Dear Mr. Blechman,
I started reading your book, "Leisureville..." tonight and am amazed at how correctly you described life in The Villages. My husband and I lived there six months of every year for nine years. We left because I just couldn't stand the place any more. I felt I was being intellectually and culturally smothered to death. You cannot imagine, or maybe you can, how small and petty people think and behave there. I had to get out.
The Villages is NOT a gated community. The roads are maintained by the counties, not The Villages, so anyone can gain access to any "village" at any time. We lived in Santo Domingo (Yes, it was spelled correctly when we bought there.) and there were two entrances. One for residents where we could swipe our card to have the gate open. The other lane was for visitors and a gate attendant was available. However, anyone could get into any area of our village at any time. In fact, we had three robberies within a few weeks on our block. No one was ever arrested. The place is full of workers all the time. The idea of a "secure" place to live is ludicrous. The Villages newspaper rarely reported any problems and if they did, it was just a paragraph or two on a back page. Did you know that only in recent years they printed death notices? That's how crazy it is down there.
I loved your description of the music played on the radio station. I never had it on in our home but soon before we decided to get out of there my husband and I were riding our bikes to Barnes and Noble in the new town square. As we were riding by the "lake Sumter" I heard the radio station broadcast coming out of a lightpost. As we entered Barnes and Noble the same radio broadcast was coming out of a pole by the entrance to the store. I looked at my husband and said, "We're out of here. This place is too much." I'd always said I felt like I had to behave like a Stepford wife but I wasn't proud of that. Your friend IS proud of that. Frankly, I think that's pitiful.
So now we live back north full time near our children and grandchildren. There are three small children living next door to us and I'm fully appreciating how "normal" life can be so enriching. We're scheduled to go back to The Villages this coming March. We've rented a small villa to spend some time with the many friends we have back there. But a month is enough. In fact, I don't know if I can stand being there for an entire month. We shall see.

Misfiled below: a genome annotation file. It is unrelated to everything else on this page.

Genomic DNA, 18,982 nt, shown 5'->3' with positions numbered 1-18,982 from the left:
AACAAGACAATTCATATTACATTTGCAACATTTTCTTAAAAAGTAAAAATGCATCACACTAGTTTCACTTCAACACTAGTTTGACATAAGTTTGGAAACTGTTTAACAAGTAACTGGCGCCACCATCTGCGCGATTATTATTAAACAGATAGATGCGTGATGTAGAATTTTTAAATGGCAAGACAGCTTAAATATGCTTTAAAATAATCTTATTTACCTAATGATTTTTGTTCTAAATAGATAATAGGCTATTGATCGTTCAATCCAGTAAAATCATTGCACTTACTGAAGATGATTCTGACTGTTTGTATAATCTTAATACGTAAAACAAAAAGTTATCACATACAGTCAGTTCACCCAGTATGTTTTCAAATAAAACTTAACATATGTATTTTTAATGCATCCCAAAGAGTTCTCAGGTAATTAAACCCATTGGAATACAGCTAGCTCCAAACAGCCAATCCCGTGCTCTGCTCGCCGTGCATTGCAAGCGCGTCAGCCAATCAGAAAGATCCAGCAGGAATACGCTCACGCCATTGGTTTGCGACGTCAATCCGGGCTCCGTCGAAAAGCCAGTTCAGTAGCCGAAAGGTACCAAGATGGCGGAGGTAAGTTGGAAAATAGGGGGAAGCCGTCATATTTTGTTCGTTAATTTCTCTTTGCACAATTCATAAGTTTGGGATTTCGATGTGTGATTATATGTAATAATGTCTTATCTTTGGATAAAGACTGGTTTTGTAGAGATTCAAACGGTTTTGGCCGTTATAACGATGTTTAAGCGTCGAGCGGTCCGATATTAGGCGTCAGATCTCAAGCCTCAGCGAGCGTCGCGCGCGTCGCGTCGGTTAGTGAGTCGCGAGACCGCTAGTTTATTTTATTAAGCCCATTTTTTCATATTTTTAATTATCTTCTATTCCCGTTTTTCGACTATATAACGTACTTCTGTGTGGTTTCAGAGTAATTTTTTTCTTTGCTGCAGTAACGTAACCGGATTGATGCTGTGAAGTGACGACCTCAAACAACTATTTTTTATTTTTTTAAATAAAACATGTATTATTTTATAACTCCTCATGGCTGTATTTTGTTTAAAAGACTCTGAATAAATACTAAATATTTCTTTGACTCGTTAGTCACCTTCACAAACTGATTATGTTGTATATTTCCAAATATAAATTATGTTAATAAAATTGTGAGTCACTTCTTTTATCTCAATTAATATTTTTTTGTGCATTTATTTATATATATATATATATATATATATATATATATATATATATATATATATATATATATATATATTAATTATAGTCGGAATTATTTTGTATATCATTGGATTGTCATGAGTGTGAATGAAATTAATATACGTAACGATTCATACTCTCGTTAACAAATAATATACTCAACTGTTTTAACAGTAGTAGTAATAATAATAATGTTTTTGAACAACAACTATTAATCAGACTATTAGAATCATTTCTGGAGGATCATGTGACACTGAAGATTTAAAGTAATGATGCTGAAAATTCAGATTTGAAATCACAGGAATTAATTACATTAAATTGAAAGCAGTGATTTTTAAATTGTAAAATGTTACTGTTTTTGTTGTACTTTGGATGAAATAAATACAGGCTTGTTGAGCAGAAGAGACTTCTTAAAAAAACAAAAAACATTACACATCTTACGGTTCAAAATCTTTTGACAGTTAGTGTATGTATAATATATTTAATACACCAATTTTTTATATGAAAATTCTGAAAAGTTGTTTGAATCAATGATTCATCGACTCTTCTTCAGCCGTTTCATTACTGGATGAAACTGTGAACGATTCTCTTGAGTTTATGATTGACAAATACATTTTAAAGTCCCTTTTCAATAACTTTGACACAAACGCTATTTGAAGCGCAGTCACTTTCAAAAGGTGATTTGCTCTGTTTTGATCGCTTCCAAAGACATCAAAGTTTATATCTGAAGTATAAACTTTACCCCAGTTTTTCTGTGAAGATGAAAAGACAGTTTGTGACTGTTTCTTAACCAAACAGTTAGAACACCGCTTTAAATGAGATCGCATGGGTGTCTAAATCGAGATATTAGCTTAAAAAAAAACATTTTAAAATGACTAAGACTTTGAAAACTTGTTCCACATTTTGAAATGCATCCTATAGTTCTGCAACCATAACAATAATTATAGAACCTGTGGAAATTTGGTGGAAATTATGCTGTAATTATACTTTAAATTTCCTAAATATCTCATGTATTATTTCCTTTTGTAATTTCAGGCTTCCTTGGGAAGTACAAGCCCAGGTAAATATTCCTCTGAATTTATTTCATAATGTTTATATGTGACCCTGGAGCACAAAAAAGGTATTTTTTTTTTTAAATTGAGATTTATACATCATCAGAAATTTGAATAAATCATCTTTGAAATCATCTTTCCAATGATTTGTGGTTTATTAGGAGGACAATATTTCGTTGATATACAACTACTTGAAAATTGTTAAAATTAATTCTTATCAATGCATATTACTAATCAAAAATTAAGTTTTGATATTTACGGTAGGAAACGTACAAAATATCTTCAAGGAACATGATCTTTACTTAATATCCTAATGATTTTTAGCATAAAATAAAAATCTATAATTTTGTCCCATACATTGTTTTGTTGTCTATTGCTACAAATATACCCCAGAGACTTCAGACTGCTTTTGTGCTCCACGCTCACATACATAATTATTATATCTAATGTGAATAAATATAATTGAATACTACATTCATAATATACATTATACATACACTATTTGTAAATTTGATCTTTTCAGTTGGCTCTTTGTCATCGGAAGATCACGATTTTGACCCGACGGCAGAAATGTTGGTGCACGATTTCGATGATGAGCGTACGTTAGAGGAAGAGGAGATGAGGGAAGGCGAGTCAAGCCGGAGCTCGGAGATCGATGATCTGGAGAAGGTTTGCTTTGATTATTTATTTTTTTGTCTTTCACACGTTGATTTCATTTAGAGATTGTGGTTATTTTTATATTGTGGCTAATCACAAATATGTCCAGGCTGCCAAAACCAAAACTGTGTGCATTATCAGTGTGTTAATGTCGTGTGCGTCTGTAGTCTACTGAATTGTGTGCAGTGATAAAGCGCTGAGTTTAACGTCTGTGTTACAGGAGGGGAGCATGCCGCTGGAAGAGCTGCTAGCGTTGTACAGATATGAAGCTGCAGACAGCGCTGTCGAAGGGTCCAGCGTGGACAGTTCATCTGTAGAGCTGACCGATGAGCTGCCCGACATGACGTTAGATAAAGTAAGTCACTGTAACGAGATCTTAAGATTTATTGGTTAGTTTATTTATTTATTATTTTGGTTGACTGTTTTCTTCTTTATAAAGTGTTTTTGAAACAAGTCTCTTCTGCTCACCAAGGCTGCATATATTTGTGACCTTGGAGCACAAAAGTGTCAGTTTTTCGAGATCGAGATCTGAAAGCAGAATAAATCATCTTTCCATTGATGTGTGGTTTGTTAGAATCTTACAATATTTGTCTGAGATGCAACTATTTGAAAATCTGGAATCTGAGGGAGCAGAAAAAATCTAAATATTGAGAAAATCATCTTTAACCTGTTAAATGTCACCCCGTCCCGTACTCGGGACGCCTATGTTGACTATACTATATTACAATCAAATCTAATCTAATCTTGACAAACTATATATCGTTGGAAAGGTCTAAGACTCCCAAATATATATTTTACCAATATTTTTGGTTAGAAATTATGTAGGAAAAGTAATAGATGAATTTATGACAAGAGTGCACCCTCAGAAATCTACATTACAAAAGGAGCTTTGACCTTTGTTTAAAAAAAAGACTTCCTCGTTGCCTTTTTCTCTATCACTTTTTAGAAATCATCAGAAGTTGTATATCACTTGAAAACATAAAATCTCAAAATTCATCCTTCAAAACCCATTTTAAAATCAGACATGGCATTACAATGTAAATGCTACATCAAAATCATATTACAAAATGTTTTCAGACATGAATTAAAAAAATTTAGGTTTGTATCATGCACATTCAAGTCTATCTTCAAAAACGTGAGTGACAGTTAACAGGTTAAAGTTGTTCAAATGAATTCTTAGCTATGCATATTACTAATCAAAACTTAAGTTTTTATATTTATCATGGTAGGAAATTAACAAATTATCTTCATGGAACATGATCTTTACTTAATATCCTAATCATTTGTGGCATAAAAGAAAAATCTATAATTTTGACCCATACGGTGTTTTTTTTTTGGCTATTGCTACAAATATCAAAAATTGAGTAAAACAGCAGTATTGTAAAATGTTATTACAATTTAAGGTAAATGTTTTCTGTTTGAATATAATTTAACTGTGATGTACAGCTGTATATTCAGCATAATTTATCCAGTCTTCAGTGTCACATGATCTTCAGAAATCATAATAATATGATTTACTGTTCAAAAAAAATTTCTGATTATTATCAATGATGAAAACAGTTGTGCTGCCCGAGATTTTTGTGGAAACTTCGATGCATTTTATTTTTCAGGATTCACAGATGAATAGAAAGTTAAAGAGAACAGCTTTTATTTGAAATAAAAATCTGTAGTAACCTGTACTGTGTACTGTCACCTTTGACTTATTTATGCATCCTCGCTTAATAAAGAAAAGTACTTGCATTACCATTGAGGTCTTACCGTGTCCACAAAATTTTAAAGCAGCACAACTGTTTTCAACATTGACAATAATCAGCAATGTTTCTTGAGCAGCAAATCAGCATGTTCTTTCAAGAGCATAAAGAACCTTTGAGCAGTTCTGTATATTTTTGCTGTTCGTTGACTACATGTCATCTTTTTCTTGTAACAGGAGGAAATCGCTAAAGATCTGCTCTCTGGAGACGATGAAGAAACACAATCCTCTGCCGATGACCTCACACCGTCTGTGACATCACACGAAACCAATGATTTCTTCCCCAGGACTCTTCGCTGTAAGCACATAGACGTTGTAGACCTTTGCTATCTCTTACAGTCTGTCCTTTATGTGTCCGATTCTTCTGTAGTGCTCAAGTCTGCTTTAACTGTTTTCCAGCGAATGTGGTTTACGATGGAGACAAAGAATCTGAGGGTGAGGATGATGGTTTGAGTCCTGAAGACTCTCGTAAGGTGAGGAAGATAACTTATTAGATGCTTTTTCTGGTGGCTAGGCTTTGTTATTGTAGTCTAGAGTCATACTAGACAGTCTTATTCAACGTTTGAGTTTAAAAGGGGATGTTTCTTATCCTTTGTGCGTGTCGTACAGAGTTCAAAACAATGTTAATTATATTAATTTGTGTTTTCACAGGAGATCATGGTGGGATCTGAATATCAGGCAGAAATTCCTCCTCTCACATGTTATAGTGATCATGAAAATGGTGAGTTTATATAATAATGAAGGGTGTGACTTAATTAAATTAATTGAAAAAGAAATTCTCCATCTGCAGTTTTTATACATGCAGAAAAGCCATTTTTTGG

You were right when you said they're segregated communities. I did see some "oriental" (funny word) couples there but they always socialized together. The few black couples we knew did seem to socialize with the 97% white population. But little racial jokes were always thrown out there when the black couples weren't around. It was disgusting. Also, if you aren't a conservative Republican you don't fit in. Gary Morse is one of the biggest contributors to that party and all the media reflects his political philosophy.
I tried all the activities. I was a cheerleader, line danced, clogged, golfed, played tennis, pickleball, mah jong and bridge. My favorite activity was the Friday afternoon Philosophy Club meetings. I actually met some thinking, intelligent people there. But it finally came down to this -- I dreaded going there in the autumn and was thrilled to leave there in the spring. And that was with three trips back home to see family during that six-month time period.
I'm worried about this country and how we have so many retirees who think that is the greatest lifestyle. It points out how shallow and self-centered we've become. As far as we're concerned there's never a "beautiful day in The Villages."